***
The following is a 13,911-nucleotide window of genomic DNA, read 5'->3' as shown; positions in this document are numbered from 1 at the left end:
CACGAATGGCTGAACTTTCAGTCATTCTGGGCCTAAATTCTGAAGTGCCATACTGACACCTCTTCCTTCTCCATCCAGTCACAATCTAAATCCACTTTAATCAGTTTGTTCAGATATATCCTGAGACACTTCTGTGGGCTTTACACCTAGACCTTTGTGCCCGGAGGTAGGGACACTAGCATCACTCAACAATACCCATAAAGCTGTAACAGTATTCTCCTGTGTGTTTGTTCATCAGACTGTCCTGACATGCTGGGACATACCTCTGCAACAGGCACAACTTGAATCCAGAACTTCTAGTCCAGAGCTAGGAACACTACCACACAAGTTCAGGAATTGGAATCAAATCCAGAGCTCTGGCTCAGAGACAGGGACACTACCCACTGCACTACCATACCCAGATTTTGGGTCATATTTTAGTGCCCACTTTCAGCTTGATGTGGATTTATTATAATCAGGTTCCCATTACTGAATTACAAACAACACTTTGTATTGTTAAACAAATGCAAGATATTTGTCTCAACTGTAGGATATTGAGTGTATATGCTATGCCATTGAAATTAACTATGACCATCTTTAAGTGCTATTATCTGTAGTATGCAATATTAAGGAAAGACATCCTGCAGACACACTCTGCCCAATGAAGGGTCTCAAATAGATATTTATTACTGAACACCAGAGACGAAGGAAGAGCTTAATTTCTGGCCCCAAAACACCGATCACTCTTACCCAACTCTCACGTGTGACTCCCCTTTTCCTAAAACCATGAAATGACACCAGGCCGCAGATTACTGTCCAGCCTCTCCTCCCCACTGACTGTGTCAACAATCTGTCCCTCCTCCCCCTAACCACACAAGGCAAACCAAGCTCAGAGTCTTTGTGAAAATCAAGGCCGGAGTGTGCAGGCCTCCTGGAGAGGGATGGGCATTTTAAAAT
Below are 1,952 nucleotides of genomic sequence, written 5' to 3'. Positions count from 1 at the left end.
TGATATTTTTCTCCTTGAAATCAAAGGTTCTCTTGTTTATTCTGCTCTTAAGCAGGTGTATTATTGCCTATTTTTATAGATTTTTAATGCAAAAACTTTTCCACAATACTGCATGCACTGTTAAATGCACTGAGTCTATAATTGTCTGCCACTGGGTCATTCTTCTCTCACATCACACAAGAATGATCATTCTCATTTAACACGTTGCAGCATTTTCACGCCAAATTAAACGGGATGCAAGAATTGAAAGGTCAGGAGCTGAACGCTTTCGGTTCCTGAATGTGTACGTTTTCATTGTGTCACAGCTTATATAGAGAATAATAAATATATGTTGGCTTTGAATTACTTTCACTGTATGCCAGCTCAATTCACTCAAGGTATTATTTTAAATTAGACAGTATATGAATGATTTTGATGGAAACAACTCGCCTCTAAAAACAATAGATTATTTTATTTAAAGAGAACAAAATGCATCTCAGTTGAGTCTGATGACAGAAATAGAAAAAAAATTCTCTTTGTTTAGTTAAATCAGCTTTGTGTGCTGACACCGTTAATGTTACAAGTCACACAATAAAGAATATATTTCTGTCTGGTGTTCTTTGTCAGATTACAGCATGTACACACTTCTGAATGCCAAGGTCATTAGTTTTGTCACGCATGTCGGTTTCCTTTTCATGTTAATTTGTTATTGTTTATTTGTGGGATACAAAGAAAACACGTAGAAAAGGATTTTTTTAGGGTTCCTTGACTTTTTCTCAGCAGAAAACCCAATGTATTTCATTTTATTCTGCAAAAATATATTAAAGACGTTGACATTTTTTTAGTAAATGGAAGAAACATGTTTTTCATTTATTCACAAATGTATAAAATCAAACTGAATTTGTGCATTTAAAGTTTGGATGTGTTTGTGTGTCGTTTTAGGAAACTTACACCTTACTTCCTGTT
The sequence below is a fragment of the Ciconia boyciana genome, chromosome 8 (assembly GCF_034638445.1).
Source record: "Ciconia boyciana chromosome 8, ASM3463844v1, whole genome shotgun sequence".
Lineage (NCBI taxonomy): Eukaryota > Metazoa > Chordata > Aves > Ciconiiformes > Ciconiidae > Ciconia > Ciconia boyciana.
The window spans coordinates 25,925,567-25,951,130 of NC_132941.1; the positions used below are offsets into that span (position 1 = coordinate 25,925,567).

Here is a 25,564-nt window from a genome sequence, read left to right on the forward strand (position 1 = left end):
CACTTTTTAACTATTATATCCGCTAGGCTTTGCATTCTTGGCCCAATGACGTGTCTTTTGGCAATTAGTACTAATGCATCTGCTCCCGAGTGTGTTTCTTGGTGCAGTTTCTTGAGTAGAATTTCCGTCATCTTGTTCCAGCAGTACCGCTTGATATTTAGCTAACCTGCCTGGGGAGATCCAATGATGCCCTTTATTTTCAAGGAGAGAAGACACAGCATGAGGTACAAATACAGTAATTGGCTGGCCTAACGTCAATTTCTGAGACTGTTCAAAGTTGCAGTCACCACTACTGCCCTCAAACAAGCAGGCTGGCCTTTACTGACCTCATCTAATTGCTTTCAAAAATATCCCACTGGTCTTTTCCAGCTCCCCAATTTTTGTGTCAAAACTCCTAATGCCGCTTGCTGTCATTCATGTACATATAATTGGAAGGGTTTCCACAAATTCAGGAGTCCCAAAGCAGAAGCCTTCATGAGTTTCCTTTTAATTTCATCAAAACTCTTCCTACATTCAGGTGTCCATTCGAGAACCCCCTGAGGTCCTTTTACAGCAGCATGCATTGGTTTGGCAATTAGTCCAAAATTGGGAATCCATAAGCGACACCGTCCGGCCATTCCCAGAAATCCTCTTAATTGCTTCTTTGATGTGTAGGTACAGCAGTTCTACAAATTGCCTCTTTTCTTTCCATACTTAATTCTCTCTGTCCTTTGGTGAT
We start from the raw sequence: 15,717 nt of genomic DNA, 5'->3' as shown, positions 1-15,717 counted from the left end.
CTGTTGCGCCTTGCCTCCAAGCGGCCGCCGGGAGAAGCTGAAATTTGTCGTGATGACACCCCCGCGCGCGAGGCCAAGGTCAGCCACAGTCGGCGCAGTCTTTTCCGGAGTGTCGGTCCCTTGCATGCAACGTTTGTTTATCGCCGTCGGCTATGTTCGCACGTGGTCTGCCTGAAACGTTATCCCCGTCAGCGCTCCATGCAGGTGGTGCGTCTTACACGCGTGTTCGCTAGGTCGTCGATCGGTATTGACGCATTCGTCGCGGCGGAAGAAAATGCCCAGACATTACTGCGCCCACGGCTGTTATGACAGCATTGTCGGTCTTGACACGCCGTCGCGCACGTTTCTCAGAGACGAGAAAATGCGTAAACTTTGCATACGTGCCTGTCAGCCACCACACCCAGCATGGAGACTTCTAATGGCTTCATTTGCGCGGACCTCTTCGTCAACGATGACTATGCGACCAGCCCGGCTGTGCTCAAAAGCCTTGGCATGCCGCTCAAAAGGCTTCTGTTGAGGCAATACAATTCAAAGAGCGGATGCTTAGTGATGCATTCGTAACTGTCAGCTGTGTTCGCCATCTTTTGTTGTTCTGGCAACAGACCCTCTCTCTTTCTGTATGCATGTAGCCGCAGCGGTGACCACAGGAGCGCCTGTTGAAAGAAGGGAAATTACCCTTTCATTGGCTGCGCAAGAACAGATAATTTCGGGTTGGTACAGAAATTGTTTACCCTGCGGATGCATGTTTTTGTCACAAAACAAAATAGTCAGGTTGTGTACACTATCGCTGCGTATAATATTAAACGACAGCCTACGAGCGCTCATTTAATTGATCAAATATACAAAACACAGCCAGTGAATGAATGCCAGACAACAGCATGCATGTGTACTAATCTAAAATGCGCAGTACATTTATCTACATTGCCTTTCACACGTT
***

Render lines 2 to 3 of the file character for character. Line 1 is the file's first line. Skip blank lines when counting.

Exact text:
CACGAATGGCTGAACTTTCAGTCATTCTGGGCCTAAATTCTGAAGTGCCATACTGACACCTCTTCCTTCTCCATCCAGTCACAATCTAAATCCACTTTAATCAGTTTGTTCAGATATATCCTGAGACACTTCTGTGGGCTTTACACCTAGACCTTTGTGCCCGGAGGTAGGGACACTAGCATCACTCAACAATACCCATAAAGCTGTAACAGTATTCTCCTGTGTGTTTGTTCATCAGACTGTCCTGACATGCTGGGACATACCTCTGCAACAGGCACAACTTGAATCCAGAACTTCTAGTCCAGAGCTAGGAACACTACCACACAAGTTCAGGAATTGGAATCAAATCCAGAGCTCTGGCTCAGAGACAGGGACACTACCCACTGCACTACCATACCCAGATTTTGGGTCATATTTTAGTGCCCACTTTCAGCTTGATGTGGATTTATTATAATCAGGTTCCCATTACTGAATTACAAACAACACTTTGTATTGTTAAACAAATGCAAGATATTTGTCTCAACTGTAGGATATTGAGTGTATATGCTATGCCATTGAAATTAACTATGACCATCTTTAAGTGCTATTATCTGTAGTATGCAATATTAAGGAAAGACATCCTGCAGACACACTCTGCCCAATGAAGGGTCTCAAATAGATATTTATTACTGAACACCAGAGACGAAGGAAGAGCTTAATTTCTGGCCCCAAAACACCGATCACTCTTACCCAACTCTCACGTGTGACTCCCCTTTTCCTAAAACCATGAAATGACACCAGGCCGCAGATTACTGTCCAGCCTCTCCTCCCCACTGACTGTGTCAACAATCTGTCCCTCCTCCCCCTAACCACACAAGGCAAACCAAGCTCAGAGTCTTTGTGAAAATCAAGGCCGGAGTGTGCAGGCCTCCTGGAGAGGGATGGGCATTTTAAAAT
Below are 1,952 nucleotides of genomic sequence, written 5' to 3'. Positions count from 1 at the left end.